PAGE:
Monday 13 December 2021

Derbyshire Tories public transport plans - Less for More

 The woeful performance of Debyshire County Council (DCC) Tories in dealing with the cancelation of the 71 & 72 bus routes after Christmas has prompted a re-emergence of BelperStuff blog. This is yet another example of Tories claiming big investment into transport needs when the reality is cut after cut. The best way to illustrate this is to follow a timeline through the years of austerity. Yes this is the root cause of cuts to services, the year by year shrinking of the grant from central government to local authorities. The Tories took control in Westminster in 2010, at a time when the economy was starting to recover from the global credit crunch, with the promise that the country would have a balanced budget by May 2015. In the 2019 election the latest Tory prediction was that a balanced budget would be acheived by 2023 .... or would that be 2025.

2011 - More for Less ................. or .............. Less for More

Derbyshire County Council dutifully followed the party line and adopted policies reflecting the philosophy of austerity. This meant cuts to Derbyshire services but strategy papers tried to put a positive spin by claiming that efficiencies would be found to enable a bright shiny future under the Tories.

Derbyshire Local Transport Plan 2011 - 2026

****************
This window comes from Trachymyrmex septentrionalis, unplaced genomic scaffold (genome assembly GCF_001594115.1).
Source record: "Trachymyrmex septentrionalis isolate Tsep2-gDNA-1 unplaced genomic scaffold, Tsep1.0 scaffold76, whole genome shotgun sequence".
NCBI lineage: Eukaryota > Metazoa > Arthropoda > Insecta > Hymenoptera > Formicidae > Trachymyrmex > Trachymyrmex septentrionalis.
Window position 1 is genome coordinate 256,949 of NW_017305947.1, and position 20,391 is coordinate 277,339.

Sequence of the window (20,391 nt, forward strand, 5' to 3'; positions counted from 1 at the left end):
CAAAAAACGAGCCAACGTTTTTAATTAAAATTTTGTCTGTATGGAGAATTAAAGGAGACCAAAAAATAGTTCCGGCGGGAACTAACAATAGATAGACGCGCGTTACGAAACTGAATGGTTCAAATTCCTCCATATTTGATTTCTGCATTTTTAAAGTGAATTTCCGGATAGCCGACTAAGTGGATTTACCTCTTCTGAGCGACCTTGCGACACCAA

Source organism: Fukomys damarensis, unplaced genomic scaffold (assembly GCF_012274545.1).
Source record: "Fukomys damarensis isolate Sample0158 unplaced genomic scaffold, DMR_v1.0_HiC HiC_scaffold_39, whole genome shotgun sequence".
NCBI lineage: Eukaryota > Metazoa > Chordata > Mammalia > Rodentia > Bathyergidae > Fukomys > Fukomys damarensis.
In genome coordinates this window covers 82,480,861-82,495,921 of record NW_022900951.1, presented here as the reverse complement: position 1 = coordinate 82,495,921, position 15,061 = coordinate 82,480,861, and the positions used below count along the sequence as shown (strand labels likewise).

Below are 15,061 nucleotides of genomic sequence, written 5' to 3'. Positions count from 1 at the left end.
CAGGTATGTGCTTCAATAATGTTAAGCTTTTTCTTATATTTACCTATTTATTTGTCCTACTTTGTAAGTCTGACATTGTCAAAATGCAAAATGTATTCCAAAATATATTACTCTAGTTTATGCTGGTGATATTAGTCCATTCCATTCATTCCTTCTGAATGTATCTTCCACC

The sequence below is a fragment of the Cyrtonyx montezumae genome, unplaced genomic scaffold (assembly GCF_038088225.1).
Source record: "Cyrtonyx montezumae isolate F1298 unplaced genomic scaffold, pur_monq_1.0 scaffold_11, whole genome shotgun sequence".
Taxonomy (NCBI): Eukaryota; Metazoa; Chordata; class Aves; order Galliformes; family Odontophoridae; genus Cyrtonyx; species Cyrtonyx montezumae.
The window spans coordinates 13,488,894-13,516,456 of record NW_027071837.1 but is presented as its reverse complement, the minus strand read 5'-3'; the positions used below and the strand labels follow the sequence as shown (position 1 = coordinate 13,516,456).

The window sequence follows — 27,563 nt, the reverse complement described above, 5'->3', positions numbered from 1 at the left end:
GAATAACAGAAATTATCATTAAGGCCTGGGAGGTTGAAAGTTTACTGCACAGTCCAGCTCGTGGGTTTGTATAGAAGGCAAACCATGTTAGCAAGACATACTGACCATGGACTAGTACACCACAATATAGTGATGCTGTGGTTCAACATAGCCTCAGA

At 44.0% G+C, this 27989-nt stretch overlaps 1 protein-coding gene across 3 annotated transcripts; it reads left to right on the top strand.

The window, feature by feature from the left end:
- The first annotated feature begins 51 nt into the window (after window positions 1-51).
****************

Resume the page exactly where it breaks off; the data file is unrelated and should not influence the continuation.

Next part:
This plan was full of definitions of how decisions and policies would be determined but very short on key investment objectives. Mostly concerned with roads and potholes the only tangible policy initiative for public transport would be "Public transport (bus and rail) information"; found on page 4 of the document with nothing else of note in the following 121 pages. So the Tory promise for public transport over 15 years would be to improve information.

2017 - Tory County Council Election manifesto promise

"We will reverse Labour's cuts and restore important access to health and social care, shopping and social activities". 

Six years later and the cuts to services following the Tory Westminster government inspired austerity measures and the starvation of funds available to local authorities, meant that bus services would gradually lose county council support funding. The county had become Labour controlled in 2013 and in the run up to the 2017 election provided an analysis of the effect government funding cuts would have on Derbyshire services. The Tory manifesto response to this was to blame Labour for the cuts.

2018 - Derbyshire Tory cuts to bus services